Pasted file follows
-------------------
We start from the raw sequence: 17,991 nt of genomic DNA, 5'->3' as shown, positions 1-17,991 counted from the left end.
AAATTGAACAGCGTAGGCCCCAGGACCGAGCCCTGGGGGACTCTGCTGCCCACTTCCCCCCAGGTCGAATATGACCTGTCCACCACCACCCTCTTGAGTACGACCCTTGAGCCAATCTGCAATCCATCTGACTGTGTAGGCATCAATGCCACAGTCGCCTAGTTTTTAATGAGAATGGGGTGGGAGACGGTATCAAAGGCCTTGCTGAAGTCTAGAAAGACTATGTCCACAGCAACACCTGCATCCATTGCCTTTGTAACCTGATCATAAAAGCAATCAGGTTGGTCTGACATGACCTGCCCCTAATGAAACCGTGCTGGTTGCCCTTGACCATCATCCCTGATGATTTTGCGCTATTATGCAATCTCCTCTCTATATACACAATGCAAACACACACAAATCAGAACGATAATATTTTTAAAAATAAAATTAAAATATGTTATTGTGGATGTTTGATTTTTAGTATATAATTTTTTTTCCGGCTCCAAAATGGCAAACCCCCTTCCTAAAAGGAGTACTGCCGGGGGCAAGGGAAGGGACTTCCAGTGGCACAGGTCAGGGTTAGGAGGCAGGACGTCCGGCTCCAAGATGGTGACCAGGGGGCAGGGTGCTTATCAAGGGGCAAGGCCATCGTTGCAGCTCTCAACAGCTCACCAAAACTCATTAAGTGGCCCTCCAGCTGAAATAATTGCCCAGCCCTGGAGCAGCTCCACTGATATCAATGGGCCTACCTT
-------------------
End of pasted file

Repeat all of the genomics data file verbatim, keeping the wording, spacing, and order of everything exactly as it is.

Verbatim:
We start from the raw sequence: 17,991 nt of genomic DNA, 5'->3' as shown, positions 1-17,991 counted from the left end.
AAATTGAACAGCGTAGGCCCCAGGACCGAGCCCTGGGGGACTCTGCTGCCCACTTCCCCCCAGGTCGAATATGACCTGTCCACCACCACCCTCTTGAGTACGACCCTTGAGCCAATCTGCAATCCATCTGACTGTGTAGGCATCAATGCCACAGTCGCCTAGTTTTTAATGAGAATGGGGTGGGAGACGGTATCAAAGGCCTTGCTGAAGTCTAGAAAGACTATGTCCACAGCAACACCTGCATCCATTGCCTTTGTAACCTGATCATAAAAGCAATCAGGTTGGTCTGACATGACCTGCCCCTAATGAAACCGTGCTGGTTGCCCTTGACCATCATCCCTGATGATTTTGCGCTATTATGCAATCTCCTCTCTATATACACAATGCAAACACACACAAATCAGAACGATAATATTTTTAAAAATAAAATTAAAATATGTTATTGTGGATGTTTGATTTTTAGTATATAATTTTTTTTCCGGCTCCAAAATGGCAAACCCCCTTCCTAAAAGGAGTACTGCCGGGGGCAAGGGAAGGGACTTCCAGTGGCACAGGTCAGGGTTAGGAGGCAGGACGTCCGGCTCCAAGATGGTGACCAGGGGGCAGGGTGCTTATCAAGGGGCAAGGCCATCGTTGCAGCTCTCAACAGCTCACCAAAACTCATTAAGTGGCCCTCCAGCTGAAATAATTGCCCAGCCCTGGAGCAGCTCCACTGATATCAATGGGCCTACCTT